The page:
“mon coeur s’ouvre à ta voix” from the opera “Samson et Dalila” by Camille Saint-Saens. Interpretation for flute and orchestra.
Because the sun shone through my open window, the trees outside swayed in the soft breeze and the melody (as well as the meaning) felt just right.
And the second song is
Ever Dream by Nightwish
because Tarja Turunen’s beautiful voice at a volume just below my pain threshold proved to be an adequate acoustic shield for an environment like an underground train packed beyond capacity and a video games convention full of people. (But the lyrics, as I (mis)understand them, are quite nonsensical. I have to look them up sometime to stop wondering what she is singing).
Introducing this topic, I will use it as a short form of something diary-like.
I do not want to write about each mundane day in detail and I define feelings to a large extent by images or music so I will post the song I listen to repeatedly each day. I usually do not choose them consciously but just end up rewinding them again and again on my MP3-player. Sometimes it might be two songs but rarely more.
If I know why I keep on listening to this particular song on this particular day, I will add that as well – but sometimes I just don’t.
Today’s song is:
Bach’s Harpsichord Concerto No. 7
because it accompanied me on my first trip through the streets of London since I left in June and its energetic yet calming theme was a perfect match for my mood.
The second song for today is:
The theme from the film “Good Bye, Lenin!” by Yann Tiersen, Summer 78
because being alone in my room watching the light fade I felt somewhat anxious and alone but not really sad and this melody picked this quiet melancholy up very well.
The death of Neil Armstrong led me to a topic I haven’t thought about before: sadness.
Although I have neither witnessed the moon landing on TV nor have I held any special interest in his person I felt very sad upon hearing the news that he died yesterday. Just for the symbolic meaning he had for me by being someone who brought space within our reach. I seem to be very susceptible to “great” tragedies but less so to actual empathetic pain. I am more stirred to tears by scenes of betrayal, sacrifice and loss of intellectual/cultural treasures than by witnessing personal loss (by someone I don’t know).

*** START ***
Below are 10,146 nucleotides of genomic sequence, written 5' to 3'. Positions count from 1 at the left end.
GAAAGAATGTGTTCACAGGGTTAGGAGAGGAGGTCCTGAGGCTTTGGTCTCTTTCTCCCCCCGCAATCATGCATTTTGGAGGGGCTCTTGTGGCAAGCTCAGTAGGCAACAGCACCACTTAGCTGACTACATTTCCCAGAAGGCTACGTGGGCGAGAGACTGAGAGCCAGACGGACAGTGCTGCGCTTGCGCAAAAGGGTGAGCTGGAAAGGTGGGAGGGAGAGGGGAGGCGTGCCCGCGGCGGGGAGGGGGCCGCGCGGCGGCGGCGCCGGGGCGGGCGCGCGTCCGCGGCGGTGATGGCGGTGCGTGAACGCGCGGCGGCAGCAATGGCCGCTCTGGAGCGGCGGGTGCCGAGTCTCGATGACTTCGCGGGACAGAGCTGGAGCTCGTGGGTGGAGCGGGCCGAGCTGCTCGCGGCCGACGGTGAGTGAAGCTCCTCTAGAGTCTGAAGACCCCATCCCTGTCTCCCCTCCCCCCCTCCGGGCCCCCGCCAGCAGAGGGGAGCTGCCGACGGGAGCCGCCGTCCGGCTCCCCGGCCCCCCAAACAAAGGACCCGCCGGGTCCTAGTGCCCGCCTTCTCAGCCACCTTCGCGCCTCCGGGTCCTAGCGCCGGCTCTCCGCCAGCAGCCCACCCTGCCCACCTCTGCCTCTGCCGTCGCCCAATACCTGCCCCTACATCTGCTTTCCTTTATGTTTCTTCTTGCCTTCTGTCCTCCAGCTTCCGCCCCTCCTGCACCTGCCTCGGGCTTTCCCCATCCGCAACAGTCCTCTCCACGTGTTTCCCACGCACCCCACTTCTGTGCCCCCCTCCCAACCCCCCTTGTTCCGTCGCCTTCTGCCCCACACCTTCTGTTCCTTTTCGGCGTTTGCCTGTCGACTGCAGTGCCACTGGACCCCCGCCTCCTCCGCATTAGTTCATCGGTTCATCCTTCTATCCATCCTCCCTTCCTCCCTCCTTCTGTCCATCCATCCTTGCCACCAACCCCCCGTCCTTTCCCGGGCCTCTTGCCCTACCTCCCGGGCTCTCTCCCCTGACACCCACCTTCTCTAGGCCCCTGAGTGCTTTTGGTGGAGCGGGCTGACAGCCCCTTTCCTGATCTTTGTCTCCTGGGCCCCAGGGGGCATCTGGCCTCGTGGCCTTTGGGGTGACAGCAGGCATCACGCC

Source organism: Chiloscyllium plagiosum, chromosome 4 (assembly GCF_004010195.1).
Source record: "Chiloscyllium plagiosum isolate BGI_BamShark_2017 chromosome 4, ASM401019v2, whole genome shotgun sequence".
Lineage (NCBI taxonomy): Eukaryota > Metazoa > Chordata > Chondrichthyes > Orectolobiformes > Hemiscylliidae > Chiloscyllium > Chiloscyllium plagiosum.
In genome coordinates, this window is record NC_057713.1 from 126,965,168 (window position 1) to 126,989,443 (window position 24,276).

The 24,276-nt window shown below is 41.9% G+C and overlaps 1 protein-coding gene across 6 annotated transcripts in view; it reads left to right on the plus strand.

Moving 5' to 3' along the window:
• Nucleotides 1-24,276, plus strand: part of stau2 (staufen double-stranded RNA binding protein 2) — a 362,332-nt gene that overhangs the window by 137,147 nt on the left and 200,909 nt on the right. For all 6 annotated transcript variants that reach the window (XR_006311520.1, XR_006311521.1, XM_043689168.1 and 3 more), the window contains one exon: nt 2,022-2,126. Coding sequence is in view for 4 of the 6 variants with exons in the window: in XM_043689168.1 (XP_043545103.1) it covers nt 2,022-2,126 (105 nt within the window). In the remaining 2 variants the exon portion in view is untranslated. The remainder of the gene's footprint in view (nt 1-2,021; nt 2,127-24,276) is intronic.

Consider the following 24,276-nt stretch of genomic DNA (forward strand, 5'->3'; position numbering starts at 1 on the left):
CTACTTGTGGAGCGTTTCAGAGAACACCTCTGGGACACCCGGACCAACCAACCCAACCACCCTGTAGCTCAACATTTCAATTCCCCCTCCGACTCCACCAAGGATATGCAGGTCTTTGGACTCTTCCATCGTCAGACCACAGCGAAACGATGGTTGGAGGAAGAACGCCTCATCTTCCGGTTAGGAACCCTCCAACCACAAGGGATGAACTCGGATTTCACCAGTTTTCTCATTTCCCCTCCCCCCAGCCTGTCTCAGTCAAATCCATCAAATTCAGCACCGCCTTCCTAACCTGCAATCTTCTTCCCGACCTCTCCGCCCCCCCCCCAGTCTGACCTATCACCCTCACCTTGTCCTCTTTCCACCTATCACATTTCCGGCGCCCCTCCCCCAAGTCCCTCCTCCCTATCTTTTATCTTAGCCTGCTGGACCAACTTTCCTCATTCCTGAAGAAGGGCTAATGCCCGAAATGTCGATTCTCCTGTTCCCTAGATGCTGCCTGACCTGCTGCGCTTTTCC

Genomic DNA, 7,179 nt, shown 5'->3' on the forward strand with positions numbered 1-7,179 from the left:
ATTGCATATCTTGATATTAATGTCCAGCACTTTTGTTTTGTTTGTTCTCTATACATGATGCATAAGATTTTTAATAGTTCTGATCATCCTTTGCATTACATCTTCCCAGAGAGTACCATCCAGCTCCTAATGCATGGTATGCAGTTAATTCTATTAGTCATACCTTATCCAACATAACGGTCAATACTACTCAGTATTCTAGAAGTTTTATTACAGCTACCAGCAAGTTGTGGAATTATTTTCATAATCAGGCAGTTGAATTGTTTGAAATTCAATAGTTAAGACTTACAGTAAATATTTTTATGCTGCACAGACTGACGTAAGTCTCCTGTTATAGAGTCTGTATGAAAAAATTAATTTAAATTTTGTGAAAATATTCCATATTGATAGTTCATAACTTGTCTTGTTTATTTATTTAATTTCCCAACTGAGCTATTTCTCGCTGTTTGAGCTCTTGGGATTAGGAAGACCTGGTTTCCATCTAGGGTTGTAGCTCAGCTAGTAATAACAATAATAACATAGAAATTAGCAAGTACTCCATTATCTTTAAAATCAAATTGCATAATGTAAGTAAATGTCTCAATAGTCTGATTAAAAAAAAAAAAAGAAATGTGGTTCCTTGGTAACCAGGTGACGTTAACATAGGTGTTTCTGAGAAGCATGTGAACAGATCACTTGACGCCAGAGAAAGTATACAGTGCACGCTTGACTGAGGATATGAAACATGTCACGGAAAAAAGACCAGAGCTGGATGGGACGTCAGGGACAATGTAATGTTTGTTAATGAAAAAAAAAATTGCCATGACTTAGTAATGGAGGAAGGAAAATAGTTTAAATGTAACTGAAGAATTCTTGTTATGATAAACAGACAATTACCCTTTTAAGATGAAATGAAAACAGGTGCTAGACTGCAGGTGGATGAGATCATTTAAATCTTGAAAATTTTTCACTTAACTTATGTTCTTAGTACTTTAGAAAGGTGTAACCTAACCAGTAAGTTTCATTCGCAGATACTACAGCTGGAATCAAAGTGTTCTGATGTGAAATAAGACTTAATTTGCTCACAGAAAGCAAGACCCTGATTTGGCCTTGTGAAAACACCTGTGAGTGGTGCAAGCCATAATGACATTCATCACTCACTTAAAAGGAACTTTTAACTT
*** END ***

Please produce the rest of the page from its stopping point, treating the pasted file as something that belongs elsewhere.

Sadness is one of these emotions that I have to look at for a while to understand what it is that I am feeling. I have difficulties differentiating very strong emotions. They rush over me and I have to wait until the strongest flux is over to be able to understand what it actually was. Before that it is just positive or negative. I still have trouble to tell anger and sadness apart. If I cry, it is sadness but I’m not sure how to categorise them if I don’t cry. But there will be more on that in the next post.
Reflecting about death, the cause for my sadness is usually not personal loss in any way but the extinction of life. If I see an animal by the side of the road that has been hit by a car I can mourn for days simply because it died. Whenever I am confronted with a situation like this, I have to shield myself from thinking about all the other (animal) lives which are extinguished every second – I exclude natural cycles of prey/predators in this because that is meant to be, but human causes do not count as “natural prey/predator cycle” except if the animal was hunted for meat or other life keeping purposes – because I would carry myself into mourning for all of them and there would probably be no end to that.
My empathy for animals is far greater than that for humans. I can only speculate that this is because I attribute the capability of governing ones own fate to human beings – within limits – and because I relate to animals usually on a more instinctive and emotional level and to humans (if at all) on a rational and cognitive level. When I am confronted by human suffering I start analysing the causes, the symptoms, the connections. If I see an animal suffering, I just empathise. I feel its pain, fear and confusion.
Exempt from this are people that mean something to me. I relate to them on an emotional level but I am unable to extend this relation to others although I know that they, too, have children, parents or friends that can feel loss and pain as I do.
Today I found a good example for this differentiation between empathy towards humans and empathy towards animals. There were two small articles in our newspaper. The first one was a report about a construction worker who had been killed because the counterweight concrete blocks of a construction crane fell on top of him. My first thoughts were about what malfunction might have caused this and how this incident would be handled by the company or insurances. The second article described that an animal owner found out that someone had sneaked into their garden at night to cut off their rabbits’ ears. I felt so angry and hurt. In this situations I wish for some counterbalancing force of justice that sees to restore equity. But I know that is not so. Probably.
Maybe their energy will be transferred to a less hospitable place in the universe once they died.